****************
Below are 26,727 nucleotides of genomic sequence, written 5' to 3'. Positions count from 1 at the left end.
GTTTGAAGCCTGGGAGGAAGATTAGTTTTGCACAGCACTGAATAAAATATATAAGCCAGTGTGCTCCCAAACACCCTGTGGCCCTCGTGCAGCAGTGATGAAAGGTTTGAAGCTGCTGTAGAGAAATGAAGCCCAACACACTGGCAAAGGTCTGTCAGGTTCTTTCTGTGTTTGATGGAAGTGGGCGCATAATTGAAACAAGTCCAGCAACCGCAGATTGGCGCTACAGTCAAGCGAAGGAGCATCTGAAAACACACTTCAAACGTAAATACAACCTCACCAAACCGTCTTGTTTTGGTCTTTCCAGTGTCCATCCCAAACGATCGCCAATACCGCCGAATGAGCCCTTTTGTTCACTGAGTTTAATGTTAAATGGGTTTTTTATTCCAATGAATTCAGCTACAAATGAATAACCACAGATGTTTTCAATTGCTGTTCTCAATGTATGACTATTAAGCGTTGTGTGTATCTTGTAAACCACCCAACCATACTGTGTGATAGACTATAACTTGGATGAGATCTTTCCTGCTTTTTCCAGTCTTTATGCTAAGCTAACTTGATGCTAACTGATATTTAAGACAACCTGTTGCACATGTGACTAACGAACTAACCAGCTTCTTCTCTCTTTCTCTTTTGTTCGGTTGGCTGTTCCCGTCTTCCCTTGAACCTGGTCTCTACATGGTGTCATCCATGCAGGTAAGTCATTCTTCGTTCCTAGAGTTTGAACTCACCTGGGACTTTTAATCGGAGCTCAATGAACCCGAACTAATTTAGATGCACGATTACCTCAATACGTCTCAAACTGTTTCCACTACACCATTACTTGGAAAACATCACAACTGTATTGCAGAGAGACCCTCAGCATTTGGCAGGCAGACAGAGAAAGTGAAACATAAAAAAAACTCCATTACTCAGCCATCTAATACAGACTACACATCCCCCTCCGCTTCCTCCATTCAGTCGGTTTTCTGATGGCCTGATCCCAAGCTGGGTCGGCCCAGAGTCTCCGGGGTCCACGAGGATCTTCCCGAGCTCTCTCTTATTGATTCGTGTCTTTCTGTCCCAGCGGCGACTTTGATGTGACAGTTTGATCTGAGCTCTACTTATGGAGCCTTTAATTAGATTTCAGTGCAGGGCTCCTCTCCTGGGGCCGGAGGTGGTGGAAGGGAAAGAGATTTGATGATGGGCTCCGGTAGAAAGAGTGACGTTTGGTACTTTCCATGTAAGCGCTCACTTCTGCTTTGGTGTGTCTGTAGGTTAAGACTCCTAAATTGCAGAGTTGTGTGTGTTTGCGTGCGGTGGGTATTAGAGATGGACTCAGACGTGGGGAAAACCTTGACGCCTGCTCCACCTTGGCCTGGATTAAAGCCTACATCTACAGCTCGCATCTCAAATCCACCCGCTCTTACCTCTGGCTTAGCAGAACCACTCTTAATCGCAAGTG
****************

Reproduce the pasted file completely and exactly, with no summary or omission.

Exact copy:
Below are 26,727 nucleotides of genomic sequence, written 5' to 3'. Positions count from 1 at the left end.
GTTTGAAGCCTGGGAGGAAGATTAGTTTTGCACAGCACTGAATAAAATATATAAGCCAGTGTGCTCCCAAACACCCTGTGGCCCTCGTGCAGCAGTGATGAAAGGTTTGAAGCTGCTGTAGAGAAATGAAGCCCAACACACTGGCAAAGGTCTGTCAGGTTCTTTCTGTGTTTGATGGAAGTGGGCGCATAATTGAAACAAGTCCAGCAACCGCAGATTGGCGCTACAGTCAAGCGAAGGAGCATCTGAAAACACACTTCAAACGTAAATACAACCTCACCAAACCGTCTTGTTTTGGTCTTTCCAGTGTCCATCCCAAACGATCGCCAATACCGCCGAATGAGCCCTTTTGTTCACTGAGTTTAATGTTAAATGGGTTTTTTATTCCAATGAATTCAGCTACAAATGAATAACCACAGATGTTTTCAATTGCTGTTCTCAATGTATGACTATTAAGCGTTGTGTGTATCTTGTAAACCACCCAACCATACTGTGTGATAGACTATAACTTGGATGAGATCTTTCCTGCTTTTTCCAGTCTTTATGCTAAGCTAACTTGATGCTAACTGATATTTAAGACAACCTGTTGCACATGTGACTAACGAACTAACCAGCTTCTTCTCTCTTTCTCTTTTGTTCGGTTGGCTGTTCCCGTCTTCCCTTGAACCTGGTCTCTACATGGTGTCATCCATGCAGGTAAGTCATTCTTCGTTCCTAGAGTTTGAACTCACCTGGGACTTTTAATCGGAGCTCAATGAACCCGAACTAATTTAGATGCACGATTACCTCAATACGTCTCAAACTGTTTCCACTACACCATTACTTGGAAAACATCACAACTGTATTGCAGAGAGACCCTCAGCATTTGGCAGGCAGACAGAGAAAGTGAAACATAAAAAAAACTCCATTACTCAGCCATCTAATACAGACTACACATCCCCCTCCGCTTCCTCCATTCAGTCGGTTTTCTGATGGCCTGATCCCAAGCTGGGTCGGCCCAGAGTCTCCGGGGTCCACGAGGATCTTCCCGAGCTCTCTCTTATTGATTCGTGTCTTTCTGTCCCAGCGGCGACTTTGATGTGACAGTTTGATCTGAGCTCTACTTATGGAGCCTTTAATTAGATTTCAGTGCAGGGCTCCTCTCCTGGGGCCGGAGGTGGTGGAAGGGAAAGAGATTTGATGATGGGCTCCGGTAGAAAGAGTGACGTTTGGTACTTTCCATGTAAGCGCTCACTTCTGCTTTGGTGTGTCTGTAGGTTAAGACTCCTAAATTGCAGAGTTGTGTGTGTTTGCGTGCGGTGGGTATTAGAGATGGACTCAGACGTGGGGAAAACCTTGACGCCTGCTCCACCTTGGCCTGGATTAAAGCCTACATCTACAGCTCGCATCTCAAATCCACCCGCTCTTACCTCTGGCTTAGCAGAACCACTCTTAATCGCAAGTG